failure-to-accommodate claim and a termination claim under the ADA and ICRA, and
second, an IWPCL claim, alleging that JBS intentionally failed to pay Gardea a
portion of his earned wages. In March 2017, JBS sought summary judgment on all
issues. In May 2017, the district court granted JBS’s motion for summary judgment.
A. Standard of Review
We review a grant of summary judgment de novo. Torgerson v. City of
Rochester, 643 F.3d 1031, 1042 (8th Cir. 2011) (en banc). Summary judgment is
proper “if the pleadings, the discovery and disclosure materials on file, and any
affidavits show that there is no genuine issue as to any material fact and that the
movant is entitled to judgment as a matter of law.” Fed.R.Civ.P. 56(c)(2).
B. Failure-to-Accommodate Claim
The first count of Gardea’s complaint pleads a failure-to-accommodate claim
under the ADA and ICRA. We analyze ADA and ICRA disability discrimination
claims under the same standards. Tjernagel v. Gates Corp., 533 F.3d 666, 671 (8th
To prevail on a failure-to-accommodate claim, a plaintiff “must first make a
facial showing that he has an ADA disability and that he has suffered [an] adverse
employment action. Then he must make a facial showing that he is a ‘qualified
individual.’” Fenney v. Dakota, Minn. & E. R. Co., 327 F.3d 707, 712 (8th Cir.
2003). When the employee has made his facial showing, “[t]he burden then shifts to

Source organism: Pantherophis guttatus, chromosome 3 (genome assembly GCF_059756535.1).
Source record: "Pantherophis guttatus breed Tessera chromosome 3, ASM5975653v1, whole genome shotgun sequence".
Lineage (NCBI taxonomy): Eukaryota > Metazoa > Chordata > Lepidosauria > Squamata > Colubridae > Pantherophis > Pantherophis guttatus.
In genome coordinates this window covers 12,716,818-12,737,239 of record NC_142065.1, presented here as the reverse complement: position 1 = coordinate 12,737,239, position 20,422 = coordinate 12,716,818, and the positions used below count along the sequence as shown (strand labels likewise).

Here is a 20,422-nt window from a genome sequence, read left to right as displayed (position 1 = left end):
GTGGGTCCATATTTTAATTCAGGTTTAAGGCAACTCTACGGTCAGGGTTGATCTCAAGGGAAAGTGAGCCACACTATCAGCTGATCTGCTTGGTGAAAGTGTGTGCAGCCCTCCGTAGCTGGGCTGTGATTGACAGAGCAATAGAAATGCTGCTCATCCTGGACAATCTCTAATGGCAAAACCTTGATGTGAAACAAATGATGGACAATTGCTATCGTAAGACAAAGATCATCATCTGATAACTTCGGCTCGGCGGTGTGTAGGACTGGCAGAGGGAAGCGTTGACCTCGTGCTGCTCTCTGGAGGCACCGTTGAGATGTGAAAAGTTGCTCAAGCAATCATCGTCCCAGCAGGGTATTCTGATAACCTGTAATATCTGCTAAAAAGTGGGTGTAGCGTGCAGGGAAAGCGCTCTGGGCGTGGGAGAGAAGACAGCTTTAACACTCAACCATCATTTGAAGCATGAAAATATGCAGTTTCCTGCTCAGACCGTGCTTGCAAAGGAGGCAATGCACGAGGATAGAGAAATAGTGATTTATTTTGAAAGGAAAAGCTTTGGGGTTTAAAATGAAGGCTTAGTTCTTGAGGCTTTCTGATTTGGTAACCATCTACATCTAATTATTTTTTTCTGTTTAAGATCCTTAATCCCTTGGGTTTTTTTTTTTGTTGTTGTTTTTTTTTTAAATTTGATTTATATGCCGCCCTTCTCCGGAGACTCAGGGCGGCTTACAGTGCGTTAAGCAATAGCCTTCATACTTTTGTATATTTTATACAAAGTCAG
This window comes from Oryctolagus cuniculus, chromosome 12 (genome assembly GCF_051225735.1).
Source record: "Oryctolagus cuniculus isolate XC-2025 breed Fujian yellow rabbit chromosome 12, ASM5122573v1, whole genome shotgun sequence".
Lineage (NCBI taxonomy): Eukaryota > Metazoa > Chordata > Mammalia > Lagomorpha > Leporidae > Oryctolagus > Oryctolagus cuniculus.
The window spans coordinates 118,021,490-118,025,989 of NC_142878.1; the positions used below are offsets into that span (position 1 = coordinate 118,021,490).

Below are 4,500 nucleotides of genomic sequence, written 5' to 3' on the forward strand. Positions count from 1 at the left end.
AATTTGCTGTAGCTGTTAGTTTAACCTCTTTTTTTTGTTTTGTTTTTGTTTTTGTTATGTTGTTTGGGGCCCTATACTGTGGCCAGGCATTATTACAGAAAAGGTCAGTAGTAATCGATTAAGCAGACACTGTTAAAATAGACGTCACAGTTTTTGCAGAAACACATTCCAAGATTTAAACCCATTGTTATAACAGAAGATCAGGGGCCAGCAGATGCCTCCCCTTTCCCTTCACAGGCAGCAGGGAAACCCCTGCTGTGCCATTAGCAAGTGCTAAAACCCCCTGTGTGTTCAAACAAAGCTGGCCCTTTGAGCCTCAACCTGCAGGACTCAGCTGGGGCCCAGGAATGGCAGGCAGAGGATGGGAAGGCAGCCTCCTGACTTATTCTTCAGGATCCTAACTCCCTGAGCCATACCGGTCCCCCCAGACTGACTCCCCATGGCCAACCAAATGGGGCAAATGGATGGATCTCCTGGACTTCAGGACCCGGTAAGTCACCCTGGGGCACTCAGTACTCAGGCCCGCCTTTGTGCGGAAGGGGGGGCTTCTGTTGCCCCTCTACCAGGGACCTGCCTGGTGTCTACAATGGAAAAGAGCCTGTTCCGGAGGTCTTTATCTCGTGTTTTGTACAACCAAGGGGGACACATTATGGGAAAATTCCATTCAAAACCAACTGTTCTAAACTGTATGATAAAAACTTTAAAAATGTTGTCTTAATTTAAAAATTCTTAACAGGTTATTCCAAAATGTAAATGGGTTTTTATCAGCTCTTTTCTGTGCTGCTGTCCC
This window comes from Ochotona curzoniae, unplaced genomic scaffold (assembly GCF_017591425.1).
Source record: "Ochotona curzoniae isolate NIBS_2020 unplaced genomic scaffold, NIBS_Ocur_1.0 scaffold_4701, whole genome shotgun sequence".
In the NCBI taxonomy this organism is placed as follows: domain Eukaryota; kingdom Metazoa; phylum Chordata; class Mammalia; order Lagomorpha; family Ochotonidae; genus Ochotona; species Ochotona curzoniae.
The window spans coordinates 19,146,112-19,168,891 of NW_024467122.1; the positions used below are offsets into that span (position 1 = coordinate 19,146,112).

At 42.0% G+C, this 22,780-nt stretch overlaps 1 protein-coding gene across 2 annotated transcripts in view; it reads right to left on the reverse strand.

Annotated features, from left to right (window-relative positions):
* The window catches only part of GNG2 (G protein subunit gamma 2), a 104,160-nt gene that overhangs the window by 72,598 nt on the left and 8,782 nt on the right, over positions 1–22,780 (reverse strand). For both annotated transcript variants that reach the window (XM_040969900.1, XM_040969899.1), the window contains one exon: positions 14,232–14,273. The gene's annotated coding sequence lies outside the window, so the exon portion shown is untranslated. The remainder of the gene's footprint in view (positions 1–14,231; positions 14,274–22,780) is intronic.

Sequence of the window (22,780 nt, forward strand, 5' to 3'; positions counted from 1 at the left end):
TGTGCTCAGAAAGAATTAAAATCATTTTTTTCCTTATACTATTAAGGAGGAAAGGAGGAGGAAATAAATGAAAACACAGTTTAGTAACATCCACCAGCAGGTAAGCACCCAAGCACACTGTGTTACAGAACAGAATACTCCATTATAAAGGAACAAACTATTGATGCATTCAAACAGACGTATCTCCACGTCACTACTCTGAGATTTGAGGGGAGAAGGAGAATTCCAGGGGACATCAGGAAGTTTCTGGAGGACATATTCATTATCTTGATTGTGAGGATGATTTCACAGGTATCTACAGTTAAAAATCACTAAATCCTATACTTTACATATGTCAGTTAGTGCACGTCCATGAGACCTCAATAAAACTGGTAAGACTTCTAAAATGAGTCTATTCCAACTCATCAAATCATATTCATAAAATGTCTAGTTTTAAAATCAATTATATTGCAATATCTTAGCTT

the employer to show that it is unable to accommodate the employee.” Id. (quotation
The ADA defines “disability” as “a physical or mental impairment that
substantially limits one or more major life activities of [an] individual.” 42 U.S.C.
§ 12102(1). The District Court held that Gardea was “arguably disabled” under the
ADA, and therefore there was a genuine issue of material fact precluding summary
judgment on that issue. Gardea v. JBS USA LLC, No. 4:15-cv-00474, 2017 WL
5904675 at *2, 5 (S.D. Iowa, May 11, 2017).
JBS argues that Gardea is not disabled within the meaning of the ADA because
lifting restrictions do not substantially limit any major life activities. (Appellees’ Br.
at 24.) However, lifting restrictions may qualify as a disability under the ADA
Amendments Act (“ADAAA”), which relaxed the requirements for showing a
disability. See Fleishman v. Continental Cas. Co., 698 F.3d 598, 606 n.3 (7th Cir.
2012) see 42 U.S.C. § 12102(4)(stating “[t]he definition of disability in this chapter
shall be construed in favor of broad coverage”). In this case, the District Court relied
on Equal Employment Opportunity Commission regulations, which broadened the
definition of disability in the wake of the ADAAA, in determining that Gardea’s
lifting restrictions arguably qualified as a disability. Gardea, 2017 WL 5904675 at
While lifting restrictions may qualify as a disability under the ADAAA, we
need not make that determination. As discussed further below, even if Gardea is
disabled, he is not qualified to perform the essential functions of his job, and his
claim fails on that basis.
In order to show that he is a qualified individual under the ADA, Gardea must
prove that he was able “to perform the essential functions of the position, with or
without reasonable accommodation.” Hill v. Walker, 737 F.3d 1209, 1216 (8th Cir.